This month I have been taking part in the Ramadan Readathon reading books by Muslim authors to support diversity in publishing and on our bookshelves. You can find out more about it here: #RamadanReadathon
Readathons/ challenges and I have a difficult history. I try to be sensible. I make a list. I pile up my books. Somewhere (usually around half way through the first book) it all goes awry as I decide to completely ignore my sensible plans and just READ ALL THE BOOKS EVER WRITTEN like that time I ended up reading almost 100 books for a series challenge where most people were reading one series. It doesn’t take long before I start regretting my poor life choices and cursing past me and her atrocious decision making skills.
I didn’t stick to my plan for this readathon, but so far, I’ve made excellent choices. I started with
The Other Side of Happiness by Ayisha Malik
Yes. I know NOW that this is the second book in the series. I found out about 30 pages in. Nevertheless, I persisted. I am nothing if not stubborn.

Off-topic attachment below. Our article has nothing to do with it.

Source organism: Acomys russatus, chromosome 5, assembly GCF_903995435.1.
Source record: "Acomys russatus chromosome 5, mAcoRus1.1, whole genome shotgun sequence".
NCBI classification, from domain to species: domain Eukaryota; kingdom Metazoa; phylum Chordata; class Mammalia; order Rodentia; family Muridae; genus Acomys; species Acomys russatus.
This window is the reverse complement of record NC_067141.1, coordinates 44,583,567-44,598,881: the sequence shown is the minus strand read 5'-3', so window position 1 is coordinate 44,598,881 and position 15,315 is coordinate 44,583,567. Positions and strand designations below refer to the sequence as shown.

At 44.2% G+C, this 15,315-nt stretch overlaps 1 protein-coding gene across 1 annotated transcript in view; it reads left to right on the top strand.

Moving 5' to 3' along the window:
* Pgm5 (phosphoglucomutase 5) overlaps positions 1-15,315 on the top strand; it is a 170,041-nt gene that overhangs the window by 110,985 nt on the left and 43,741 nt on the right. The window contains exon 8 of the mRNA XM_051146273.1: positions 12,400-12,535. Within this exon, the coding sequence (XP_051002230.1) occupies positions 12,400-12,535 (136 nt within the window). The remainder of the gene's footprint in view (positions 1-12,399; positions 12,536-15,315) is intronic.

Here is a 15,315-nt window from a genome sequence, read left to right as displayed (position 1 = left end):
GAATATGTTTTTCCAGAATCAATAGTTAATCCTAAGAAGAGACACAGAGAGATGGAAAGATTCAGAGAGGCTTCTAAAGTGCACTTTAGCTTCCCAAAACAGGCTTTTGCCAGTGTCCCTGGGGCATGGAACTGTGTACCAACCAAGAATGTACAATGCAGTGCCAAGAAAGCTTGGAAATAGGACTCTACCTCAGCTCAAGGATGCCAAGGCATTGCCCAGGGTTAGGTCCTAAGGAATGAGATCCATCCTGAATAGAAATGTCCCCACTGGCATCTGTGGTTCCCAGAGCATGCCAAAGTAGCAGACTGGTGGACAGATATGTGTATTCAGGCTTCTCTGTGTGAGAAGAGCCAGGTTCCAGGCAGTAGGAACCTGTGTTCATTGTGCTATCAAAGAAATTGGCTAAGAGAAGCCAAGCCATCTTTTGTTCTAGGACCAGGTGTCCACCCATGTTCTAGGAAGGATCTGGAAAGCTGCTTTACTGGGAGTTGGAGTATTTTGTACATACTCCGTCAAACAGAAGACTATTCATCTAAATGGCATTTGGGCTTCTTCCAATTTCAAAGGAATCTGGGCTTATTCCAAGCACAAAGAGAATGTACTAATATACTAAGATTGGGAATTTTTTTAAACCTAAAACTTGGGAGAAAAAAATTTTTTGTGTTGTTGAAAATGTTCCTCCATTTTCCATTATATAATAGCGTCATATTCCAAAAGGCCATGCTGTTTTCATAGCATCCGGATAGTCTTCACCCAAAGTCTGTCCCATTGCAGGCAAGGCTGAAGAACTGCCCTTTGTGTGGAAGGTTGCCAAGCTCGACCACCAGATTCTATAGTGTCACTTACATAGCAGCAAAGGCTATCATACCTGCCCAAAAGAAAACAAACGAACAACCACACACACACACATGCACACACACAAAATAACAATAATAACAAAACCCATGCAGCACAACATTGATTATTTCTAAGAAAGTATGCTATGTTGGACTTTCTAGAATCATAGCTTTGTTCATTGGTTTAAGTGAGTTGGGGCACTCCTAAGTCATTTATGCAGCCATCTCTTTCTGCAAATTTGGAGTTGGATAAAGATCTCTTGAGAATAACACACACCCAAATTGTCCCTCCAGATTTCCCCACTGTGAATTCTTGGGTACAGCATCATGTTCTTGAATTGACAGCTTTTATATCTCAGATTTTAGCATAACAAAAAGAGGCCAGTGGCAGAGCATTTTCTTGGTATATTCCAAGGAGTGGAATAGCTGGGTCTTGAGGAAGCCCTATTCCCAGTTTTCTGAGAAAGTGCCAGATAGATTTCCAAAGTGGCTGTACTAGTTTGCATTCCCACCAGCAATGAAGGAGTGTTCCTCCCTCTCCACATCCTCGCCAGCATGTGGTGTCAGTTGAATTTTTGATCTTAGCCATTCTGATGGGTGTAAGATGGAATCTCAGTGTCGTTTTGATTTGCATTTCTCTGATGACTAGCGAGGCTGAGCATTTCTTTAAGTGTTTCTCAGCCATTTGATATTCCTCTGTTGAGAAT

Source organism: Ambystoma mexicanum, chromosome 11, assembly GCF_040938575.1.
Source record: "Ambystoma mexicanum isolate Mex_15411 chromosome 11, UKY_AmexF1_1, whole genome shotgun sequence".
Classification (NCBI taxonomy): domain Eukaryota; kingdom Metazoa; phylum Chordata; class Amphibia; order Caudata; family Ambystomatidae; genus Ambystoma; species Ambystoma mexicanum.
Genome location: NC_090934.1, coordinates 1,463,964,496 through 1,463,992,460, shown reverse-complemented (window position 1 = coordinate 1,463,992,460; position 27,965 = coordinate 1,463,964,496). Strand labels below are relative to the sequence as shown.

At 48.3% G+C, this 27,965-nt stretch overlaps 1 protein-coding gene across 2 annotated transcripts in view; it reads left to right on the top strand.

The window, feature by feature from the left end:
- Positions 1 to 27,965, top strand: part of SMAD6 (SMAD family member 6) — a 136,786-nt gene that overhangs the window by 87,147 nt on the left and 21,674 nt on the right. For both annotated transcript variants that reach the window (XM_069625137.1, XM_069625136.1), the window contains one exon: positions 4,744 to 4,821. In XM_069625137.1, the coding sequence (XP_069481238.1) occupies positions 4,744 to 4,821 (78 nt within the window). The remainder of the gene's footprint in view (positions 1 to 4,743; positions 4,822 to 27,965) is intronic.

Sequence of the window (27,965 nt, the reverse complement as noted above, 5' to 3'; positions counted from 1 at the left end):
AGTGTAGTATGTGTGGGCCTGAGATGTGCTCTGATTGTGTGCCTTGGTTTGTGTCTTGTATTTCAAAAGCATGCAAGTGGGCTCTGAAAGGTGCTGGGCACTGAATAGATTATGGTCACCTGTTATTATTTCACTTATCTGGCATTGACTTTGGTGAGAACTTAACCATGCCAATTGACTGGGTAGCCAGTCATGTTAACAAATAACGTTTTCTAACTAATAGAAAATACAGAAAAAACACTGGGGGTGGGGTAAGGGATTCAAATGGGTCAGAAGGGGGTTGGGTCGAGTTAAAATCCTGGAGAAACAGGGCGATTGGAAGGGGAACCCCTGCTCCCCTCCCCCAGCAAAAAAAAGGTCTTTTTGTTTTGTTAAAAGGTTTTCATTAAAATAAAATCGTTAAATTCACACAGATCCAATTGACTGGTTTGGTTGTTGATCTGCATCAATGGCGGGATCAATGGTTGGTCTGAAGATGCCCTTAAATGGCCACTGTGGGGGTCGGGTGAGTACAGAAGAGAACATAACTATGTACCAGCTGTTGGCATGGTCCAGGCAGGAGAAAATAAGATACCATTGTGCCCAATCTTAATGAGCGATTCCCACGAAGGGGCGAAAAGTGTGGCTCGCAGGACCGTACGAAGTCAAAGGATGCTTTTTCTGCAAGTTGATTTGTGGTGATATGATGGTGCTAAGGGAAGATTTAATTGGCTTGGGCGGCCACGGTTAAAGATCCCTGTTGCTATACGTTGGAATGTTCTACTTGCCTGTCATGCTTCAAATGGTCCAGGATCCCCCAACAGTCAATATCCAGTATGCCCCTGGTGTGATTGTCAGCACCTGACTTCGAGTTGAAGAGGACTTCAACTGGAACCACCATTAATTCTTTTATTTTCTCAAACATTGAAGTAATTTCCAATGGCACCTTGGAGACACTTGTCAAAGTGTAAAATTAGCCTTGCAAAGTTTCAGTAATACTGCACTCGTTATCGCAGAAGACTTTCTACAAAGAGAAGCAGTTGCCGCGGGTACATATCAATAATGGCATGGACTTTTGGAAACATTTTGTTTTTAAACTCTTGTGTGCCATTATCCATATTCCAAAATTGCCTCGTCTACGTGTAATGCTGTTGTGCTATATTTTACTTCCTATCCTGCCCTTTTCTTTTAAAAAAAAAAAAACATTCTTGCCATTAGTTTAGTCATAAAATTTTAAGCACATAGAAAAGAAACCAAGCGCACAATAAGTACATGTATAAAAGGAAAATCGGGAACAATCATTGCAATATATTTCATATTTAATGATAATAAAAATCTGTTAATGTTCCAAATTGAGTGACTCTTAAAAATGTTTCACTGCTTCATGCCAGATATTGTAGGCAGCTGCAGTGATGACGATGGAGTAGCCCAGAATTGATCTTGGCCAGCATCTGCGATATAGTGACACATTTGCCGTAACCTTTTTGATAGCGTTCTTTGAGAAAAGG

I loved Sofia Khan from the very start. She’s hilarious. She reminded me of Bridget Jones. Sofia is married and navigating life as a wife whilst still wanting to retain her independence and pursue her career in writing. There is a huge twist to the story which leaves Sofia (and her readers) heart-broken. But I won’t spoil that for you, because you need to read this book.
I finished this book with a great reader crush on Sofia. And that’s where my Readathon list went to pot, as I immediately downloaded the first Sofia Khan book to read.
Sofia Khan is Not Obliged
Reading this after its sequel was perhaps not my greatest plan, but knowing how it ended didn’t take away from my enjoyment of discovering how Sofia got there, although it probably meant I lost some of the tension and surprise of Sofia’s dating adventures. In this book, we learn how Sofia came to be writing her book and how she ended up married and travelling.
Both books are brilliantly written. As a reader, you feel like you know Sofia inside out and you get a good perspective of the other characters through her eyes. I really enjoyed that a lot of the story is told through diary type entries, text messages and emails giving a more personal insight. I learned an awful lot from reading these books about the Muslim religion, what religion meant to Sofia and those around her and differences of opinion within the Muslim community about wearing the hijab.
These books are excellent and I highly recommend reading them if you haven’t already. Although, you might wish to consider reading them in the right order.